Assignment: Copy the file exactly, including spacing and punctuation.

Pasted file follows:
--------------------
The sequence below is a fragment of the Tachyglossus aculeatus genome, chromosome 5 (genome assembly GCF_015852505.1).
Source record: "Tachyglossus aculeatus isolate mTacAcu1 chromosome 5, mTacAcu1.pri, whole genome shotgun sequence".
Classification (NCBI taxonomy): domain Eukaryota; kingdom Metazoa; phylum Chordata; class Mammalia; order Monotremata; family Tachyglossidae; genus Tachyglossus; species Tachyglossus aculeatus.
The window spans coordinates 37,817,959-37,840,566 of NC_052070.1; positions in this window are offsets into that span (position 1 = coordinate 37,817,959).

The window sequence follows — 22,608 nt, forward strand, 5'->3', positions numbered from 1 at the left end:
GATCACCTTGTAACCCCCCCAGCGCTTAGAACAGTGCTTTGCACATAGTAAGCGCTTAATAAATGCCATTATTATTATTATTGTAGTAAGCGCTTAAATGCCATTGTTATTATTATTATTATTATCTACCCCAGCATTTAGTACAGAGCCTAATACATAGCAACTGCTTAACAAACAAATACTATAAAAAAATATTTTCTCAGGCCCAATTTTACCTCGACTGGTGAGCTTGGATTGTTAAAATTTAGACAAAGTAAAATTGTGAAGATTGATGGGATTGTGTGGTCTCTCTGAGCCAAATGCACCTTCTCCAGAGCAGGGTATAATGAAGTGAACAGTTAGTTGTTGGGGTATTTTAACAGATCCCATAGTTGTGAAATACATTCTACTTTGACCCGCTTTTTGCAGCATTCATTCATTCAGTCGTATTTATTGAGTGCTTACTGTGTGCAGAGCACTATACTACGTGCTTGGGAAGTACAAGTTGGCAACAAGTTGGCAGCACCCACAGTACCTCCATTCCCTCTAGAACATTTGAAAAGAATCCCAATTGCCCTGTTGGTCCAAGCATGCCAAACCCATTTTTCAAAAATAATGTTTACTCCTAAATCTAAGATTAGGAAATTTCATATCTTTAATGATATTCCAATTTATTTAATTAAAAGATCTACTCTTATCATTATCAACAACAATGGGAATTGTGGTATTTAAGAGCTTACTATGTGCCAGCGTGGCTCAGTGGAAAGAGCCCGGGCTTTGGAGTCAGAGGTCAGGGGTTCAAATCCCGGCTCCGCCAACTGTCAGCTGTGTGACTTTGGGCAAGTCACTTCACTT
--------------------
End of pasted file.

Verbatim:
The sequence below is a fragment of the Tachyglossus aculeatus genome, chromosome 5 (genome assembly GCF_015852505.1).
Source record: "Tachyglossus aculeatus isolate mTacAcu1 chromosome 5, mTacAcu1.pri, whole genome shotgun sequence".
Classification (NCBI taxonomy): domain Eukaryota; kingdom Metazoa; phylum Chordata; class Mammalia; order Monotremata; family Tachyglossidae; genus Tachyglossus; species Tachyglossus aculeatus.
The window spans coordinates 37,817,959-37,840,566 of NC_052070.1; positions in this window are offsets into that span (position 1 = coordinate 37,817,959).

The window sequence follows — 22,608 nt, forward strand, 5'->3', positions numbered from 1 at the left end:
GATCACCTTGTAACCCCCCCAGCGCTTAGAACAGTGCTTTGCACATAGTAAGCGCTTAATAAATGCCATTATTATTATTATTGTAGTAAGCGCTTAAATGCCATTGTTATTATTATTATTATTATCTACCCCAGCATTTAGTACAGAGCCTAATACATAGCAACTGCTTAACAAACAAATACTATAAAAAAATATTTTCTCAGGCCCAATTTTACCTCGACTGGTGAGCTTGGATTGTTAAAATTTAGACAAAGTAAAATTGTGAAGATTGATGGGATTGTGTGGTCTCTCTGAGCCAAATGCACCTTCTCCAGAGCAGGGTATAATGAAGTGAACAGTTAGTTGTTGGGGTATTTTAACAGATCCCATAGTTGTGAAATACATTCTACTTTGACCCGCTTTTTGCAGCATTCATTCATTCAGTCGTATTTATTGAGTGCTTACTGTGTGCAGAGCACTATACTACGTGCTTGGGAAGTACAAGTTGGCAACAAGTTGGCAGCACCCACAGTACCTCCATTCCCTCTAGAACATTTGAAAAGAATCCCAATTGCCCTGTTGGTCCAAGCATGCCAAACCCATTTTTCAAAAATAATGTTTACTCCTAAATCTAAGATTAGGAAATTTCATATCTTTAATGATATTCCAATTTATTTAATTAAAAGATCTACTCTTATCATTATCAACAACAATGGGAATTGTGGTATTTAAGAGCTTACTATGTGCCAGCGTGGCTCAGTGGAAAGAGCCCGGGCTTTGGAGTCAGAGGTCAGGGGTTCAAATCCCGGCTCCGCCAACTGTCAGCTGTGTGACTTTGGGCAAGTCACTTCACTT